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I'm working through Rudin, and the first instance I see this notation used is Definition 3.16. The definition states:

Let $\{s_n\}$ be a sequence of real numbers. Let $E$ be the set of numbers $x$ (in the extended real number system) such that $s_{n_x}\rightarrow x$ for some subsequence $\{s_{n_k}\}$. This set $E$ contains all subsequential limits as defined in definition 3.5, plus possibly the numbers $+\infty$ and $-\infty$

We now recall Definitions 1.8 and 1.23 and put:

$$s^* = \sup E$$ $$s_* = \inf E$$.

The numbers $s^*$ are called the upper and lower limits of $\{s_n\}$; we use the notation

$$\lim_{n\to\infty}\sup s_n=s^*, \lim_{n\to\infty}\inf s_n=s_*$$

The concept of $\inf$ and $\sup$ made sense to me in chapter 1/2 in the context of sets, and the first pair of definitions, with regards to the set $E$ makes sense. Based off of those definitions, I interpret $s^*$ as the largest convergent value you can create from a subsequence of $\{s_n\}$; similarly, $s_*$ is the smallest convergent value you can create from a subsequence of $\{s_n\}$ (although those definitions might be inaccurate).

The lower notation, on the other hand, confuses me. As you're taking the limit, It seems to me that you are no longer dealing with a set, just individual set elements. In that context, I can't distiguish $\lim\sup s_n$ or $\lim\inf s_n$ from simply $s_n$. How does this pair of definitions for $s^*$ and $s_*$ make sense?

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Even though $\limsup$ and $\liminf$ are written with spaces, they are single symbols.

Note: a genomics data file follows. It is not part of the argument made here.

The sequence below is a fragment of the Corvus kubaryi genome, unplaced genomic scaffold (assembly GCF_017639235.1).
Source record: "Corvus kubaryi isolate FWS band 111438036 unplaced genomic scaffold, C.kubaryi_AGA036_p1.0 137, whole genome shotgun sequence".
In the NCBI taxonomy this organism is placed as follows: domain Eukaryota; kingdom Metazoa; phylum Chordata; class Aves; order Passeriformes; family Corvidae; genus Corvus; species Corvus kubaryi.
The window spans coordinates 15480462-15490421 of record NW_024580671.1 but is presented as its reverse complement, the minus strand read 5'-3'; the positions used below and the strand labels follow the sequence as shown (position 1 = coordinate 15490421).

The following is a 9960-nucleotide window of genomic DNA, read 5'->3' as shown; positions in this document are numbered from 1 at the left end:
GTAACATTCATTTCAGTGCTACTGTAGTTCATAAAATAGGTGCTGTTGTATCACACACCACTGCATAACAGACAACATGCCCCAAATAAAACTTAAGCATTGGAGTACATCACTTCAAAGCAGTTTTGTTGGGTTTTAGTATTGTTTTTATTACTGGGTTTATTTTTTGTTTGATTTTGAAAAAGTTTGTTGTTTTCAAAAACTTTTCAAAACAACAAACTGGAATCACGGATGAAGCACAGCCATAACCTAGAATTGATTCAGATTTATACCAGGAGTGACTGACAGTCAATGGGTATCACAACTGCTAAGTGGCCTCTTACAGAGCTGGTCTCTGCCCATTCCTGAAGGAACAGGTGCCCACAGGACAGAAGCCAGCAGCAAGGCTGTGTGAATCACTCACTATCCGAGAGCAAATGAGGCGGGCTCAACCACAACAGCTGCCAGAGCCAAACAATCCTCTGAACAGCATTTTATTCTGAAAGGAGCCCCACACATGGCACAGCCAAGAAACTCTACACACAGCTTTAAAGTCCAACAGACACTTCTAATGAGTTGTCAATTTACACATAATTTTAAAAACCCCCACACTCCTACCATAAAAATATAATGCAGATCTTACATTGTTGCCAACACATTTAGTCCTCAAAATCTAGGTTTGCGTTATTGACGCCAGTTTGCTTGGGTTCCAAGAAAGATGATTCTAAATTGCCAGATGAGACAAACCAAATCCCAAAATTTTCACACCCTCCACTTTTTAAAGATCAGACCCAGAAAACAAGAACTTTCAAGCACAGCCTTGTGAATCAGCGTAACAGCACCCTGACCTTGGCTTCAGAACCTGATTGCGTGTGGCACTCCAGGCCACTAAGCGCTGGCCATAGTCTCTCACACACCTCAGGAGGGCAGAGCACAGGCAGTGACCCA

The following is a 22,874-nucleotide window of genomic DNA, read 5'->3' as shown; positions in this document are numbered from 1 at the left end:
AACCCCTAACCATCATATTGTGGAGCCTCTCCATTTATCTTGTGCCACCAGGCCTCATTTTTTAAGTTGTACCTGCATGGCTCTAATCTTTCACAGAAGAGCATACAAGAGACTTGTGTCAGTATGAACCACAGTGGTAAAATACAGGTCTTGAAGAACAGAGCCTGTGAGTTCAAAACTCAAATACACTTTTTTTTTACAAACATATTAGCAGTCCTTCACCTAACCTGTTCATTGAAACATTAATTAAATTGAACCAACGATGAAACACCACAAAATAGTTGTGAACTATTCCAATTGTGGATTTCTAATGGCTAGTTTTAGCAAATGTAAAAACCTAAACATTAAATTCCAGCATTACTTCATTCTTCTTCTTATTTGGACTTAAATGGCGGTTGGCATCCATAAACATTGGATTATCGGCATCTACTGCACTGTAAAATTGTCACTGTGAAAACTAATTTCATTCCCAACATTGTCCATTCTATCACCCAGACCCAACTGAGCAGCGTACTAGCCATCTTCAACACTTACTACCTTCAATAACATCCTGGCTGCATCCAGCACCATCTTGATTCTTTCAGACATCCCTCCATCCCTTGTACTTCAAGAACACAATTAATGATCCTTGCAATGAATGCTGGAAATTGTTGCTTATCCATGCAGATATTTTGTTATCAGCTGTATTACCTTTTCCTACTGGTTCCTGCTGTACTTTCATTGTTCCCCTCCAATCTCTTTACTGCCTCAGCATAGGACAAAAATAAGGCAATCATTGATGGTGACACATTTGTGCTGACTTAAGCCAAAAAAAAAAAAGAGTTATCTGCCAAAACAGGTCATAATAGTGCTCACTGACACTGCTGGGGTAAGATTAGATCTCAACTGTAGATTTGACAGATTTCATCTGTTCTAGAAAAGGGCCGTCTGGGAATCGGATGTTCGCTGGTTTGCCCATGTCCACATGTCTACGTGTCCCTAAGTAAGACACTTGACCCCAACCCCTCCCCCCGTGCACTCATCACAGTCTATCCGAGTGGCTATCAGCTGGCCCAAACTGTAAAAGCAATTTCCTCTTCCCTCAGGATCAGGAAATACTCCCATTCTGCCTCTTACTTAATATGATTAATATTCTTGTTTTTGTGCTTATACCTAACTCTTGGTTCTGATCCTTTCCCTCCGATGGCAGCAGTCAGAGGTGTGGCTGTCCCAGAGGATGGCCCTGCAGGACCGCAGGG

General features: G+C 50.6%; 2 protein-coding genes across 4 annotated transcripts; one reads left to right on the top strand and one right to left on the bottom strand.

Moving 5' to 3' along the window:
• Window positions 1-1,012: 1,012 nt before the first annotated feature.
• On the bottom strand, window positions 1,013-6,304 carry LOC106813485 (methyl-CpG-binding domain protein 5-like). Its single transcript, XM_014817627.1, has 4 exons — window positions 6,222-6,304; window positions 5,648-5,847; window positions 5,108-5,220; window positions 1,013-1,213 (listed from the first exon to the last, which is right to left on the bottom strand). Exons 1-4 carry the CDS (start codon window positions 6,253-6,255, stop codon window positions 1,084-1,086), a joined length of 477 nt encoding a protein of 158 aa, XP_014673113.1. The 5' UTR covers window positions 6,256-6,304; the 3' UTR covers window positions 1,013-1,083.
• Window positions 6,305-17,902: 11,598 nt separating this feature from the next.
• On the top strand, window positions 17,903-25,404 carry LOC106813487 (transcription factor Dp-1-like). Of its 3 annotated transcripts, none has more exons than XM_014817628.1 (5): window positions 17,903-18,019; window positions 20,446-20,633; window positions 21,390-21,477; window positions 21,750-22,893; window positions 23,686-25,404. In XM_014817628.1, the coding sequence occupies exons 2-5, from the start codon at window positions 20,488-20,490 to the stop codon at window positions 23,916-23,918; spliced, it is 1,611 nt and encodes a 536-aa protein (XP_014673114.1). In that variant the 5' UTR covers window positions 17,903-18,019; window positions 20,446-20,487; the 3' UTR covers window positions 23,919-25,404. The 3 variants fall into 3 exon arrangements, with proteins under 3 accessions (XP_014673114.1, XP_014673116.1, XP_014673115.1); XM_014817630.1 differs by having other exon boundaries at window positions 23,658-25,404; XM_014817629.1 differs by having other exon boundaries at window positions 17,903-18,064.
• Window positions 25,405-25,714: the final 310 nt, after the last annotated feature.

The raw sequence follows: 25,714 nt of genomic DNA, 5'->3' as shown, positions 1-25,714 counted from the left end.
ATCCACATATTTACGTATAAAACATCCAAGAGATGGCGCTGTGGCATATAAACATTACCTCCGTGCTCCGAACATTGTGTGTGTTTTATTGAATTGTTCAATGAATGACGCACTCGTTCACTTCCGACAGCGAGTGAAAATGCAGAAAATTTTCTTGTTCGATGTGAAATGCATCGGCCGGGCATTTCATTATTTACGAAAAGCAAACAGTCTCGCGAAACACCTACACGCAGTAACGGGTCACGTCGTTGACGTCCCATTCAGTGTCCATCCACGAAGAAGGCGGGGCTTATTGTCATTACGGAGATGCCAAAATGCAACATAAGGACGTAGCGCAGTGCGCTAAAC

They should be read $$ \limsup_{n\to\infty} s_n = s^* $$ and not $$ \lim_{n\to\infty} \Big( \sup s_n \Big ) = s^*$$ which doesn't really make sense (it's trying to take the supremum of a single number at a time, which has no defined mening).

However, if you consider "$\limsup$" to be a single symbol with a definition separate from the meanings of $\lim$ and $\sup$ by their own, then it's just notation, and what you have there is a definition of what that notation means.

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  • $\begingroup$ Oh that does make more sense, thanks for clarifying about the notation. $\endgroup$ Jul 11, 2018 at 23:49
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The confusion might dissipate if you write it out on one line. That is, $$ \limsup_{n\rightarrow\infty}s_{n} \equiv\sup\left\{ s\in\mathbb{R}\colon\text{there exists a subsequence }\{s_{n_{k}}\}\text{ of }\{s_{n}\}\text{ such that }s_{n_{k}}\rightarrow s\right\} . $$ The set that we are taking the supremum of is what Rudin calls $E$. The supremum itself is what Rudin calls $s^{*}$. $\liminf$ is defined similarly. Does that help?

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An equivalent definition is given by $$ \limsup_{n \to \infty} s_n \equiv \lim_{n \to \infty} \sup_{k \geq n} s_k \equiv \lim_{n \to \infty} \sup \{s_k : k \geq n\} \, .$$ The right-hand side is a limit of suprema of sets (which you know), and the first two expressions are just notation. A similar definition applies for $\liminf$.

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There are many equivalent definitions, one being using least upper bonds ands greatest lower bounds. You can replace these with "sup" and "inf" if you desire, as their definitions carry over to sets:

$\lim\sup_{n\rightarrow\infty} a_n = \lim_{n\rightarrow\infty} \mbox{lub}(\{a_n,a_{n+1},...\})$

and similarly with liminf, with glb. This is closest to your desire for a sequential-limit definition, as now it's clearly a limit of a sequence of bounds.

Also, you can readily show that if $s=\lim\sup_{n\rightarrow\infty} a_n$, then there must exist a subsequence $a_{n_k}$ that converges to $s$.

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Essentially $\limsup_{n \rightarrow \infty} \{a_n\} $ always exists in the extended real even if $\lim \{a_n\}$ doesn't. In particular, $\limsup$ is the largest limit a subsequence can achieve. While $\liminf$ is the smallest limit a subsequence can achieve. In particular, the limit exists if and only if $\limsup = \liminf$.

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